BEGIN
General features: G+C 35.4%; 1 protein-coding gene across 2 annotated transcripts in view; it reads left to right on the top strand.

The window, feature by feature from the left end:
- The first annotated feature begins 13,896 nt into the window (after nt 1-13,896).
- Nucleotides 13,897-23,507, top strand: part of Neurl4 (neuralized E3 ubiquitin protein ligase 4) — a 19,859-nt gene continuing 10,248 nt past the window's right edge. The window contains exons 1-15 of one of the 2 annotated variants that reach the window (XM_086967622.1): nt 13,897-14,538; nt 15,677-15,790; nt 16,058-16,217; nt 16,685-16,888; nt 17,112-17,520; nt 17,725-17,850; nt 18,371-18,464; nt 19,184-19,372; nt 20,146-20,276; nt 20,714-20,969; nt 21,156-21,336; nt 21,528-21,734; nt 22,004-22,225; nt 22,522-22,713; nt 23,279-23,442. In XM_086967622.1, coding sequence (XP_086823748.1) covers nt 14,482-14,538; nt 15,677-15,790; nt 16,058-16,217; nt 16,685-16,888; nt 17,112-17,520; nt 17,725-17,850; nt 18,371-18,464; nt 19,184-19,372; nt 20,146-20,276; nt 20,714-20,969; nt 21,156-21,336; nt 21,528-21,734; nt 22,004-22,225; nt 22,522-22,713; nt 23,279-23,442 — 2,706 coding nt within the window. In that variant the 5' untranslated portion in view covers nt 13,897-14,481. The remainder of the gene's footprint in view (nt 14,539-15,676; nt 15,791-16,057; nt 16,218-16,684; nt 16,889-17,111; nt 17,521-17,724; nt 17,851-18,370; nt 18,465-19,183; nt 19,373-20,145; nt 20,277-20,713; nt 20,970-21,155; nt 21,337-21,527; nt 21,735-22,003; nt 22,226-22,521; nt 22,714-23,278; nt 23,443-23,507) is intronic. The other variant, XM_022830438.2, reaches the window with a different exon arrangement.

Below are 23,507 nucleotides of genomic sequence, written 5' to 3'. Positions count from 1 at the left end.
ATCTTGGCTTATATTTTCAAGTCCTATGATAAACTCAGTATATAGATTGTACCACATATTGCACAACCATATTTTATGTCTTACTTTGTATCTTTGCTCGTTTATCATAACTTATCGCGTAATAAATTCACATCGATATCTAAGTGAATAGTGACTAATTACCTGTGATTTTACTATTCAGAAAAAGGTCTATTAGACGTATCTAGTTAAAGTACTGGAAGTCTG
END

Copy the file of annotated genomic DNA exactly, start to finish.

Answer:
General features: G+C 35.4%; 1 protein-coding gene across 2 annotated transcripts in view; it reads left to right on the top strand.

The window, feature by feature from the left end:
- The first annotated feature begins 13,896 nt into the window (after nt 1-13,896).
- Nucleotides 13,897-23,507, top strand: part of Neurl4 (neuralized E3 ubiquitin protein ligase 4) — a 19,859-nt gene continuing 10,248 nt past the window's right edge. The window contains exons 1-15 of one of the 2 annotated variants that reach the window (XM_086967622.1): nt 13,897-14,538; nt 15,677-15,790; nt 16,058-16,217; nt 16,685-16,888; nt 17,112-17,520; nt 17,725-17,850; nt 18,371-18,464; nt 19,184-19,372; nt 20,146-20,276; nt 20,714-20,969; nt 21,156-21,336; nt 21,528-21,734; nt 22,004-22,225; nt 22,522-22,713; nt 23,279-23,442. In XM_086967622.1, coding sequence (XP_086823748.1) covers nt 14,482-14,538; nt 15,677-15,790; nt 16,058-16,217; nt 16,685-16,888; nt 17,112-17,520; nt 17,725-17,850; nt 18,371-18,464; nt 19,184-19,372; nt 20,146-20,276; nt 20,714-20,969; nt 21,156-21,336; nt 21,528-21,734; nt 22,004-22,225; nt 22,522-22,713; nt 23,279-23,442 — 2,706 coding nt within the window. In that variant the 5' untranslated portion in view covers nt 13,897-14,481. The remainder of the gene's footprint in view (nt 14,539-15,676; nt 15,791-16,057; nt 16,218-16,684; nt 16,889-17,111; nt 17,521-17,724; nt 17,851-18,370; nt 18,465-19,183; nt 19,373-20,145; nt 20,277-20,713; nt 20,970-21,155; nt 21,337-21,527; nt 21,735-22,003; nt 22,226-22,521; nt 22,714-23,278; nt 23,443-23,507) is intronic. The other variant, XM_022830438.2, reaches the window with a different exon arrangement.

Below are 23,507 nucleotides of genomic sequence, written 5' to 3'. Positions count from 1 at the left end.
ATCTTGGCTTATATTTTCAAGTCCTATGATAAACTCAGTATATAGATTGTACCACATATTGCACAACCATATTTTATGTCTTACTTTGTATCTTTGCTCGTTTATCATAACTTATCGCGTAATAAATTCACATCGATATCTAAGTGAATAGTGACTAATTACCTGTGATTTTACTATTCAGAAAAAGGTCTATTAGACGTATCTAGTTAAAGTACTGGAAGTCTG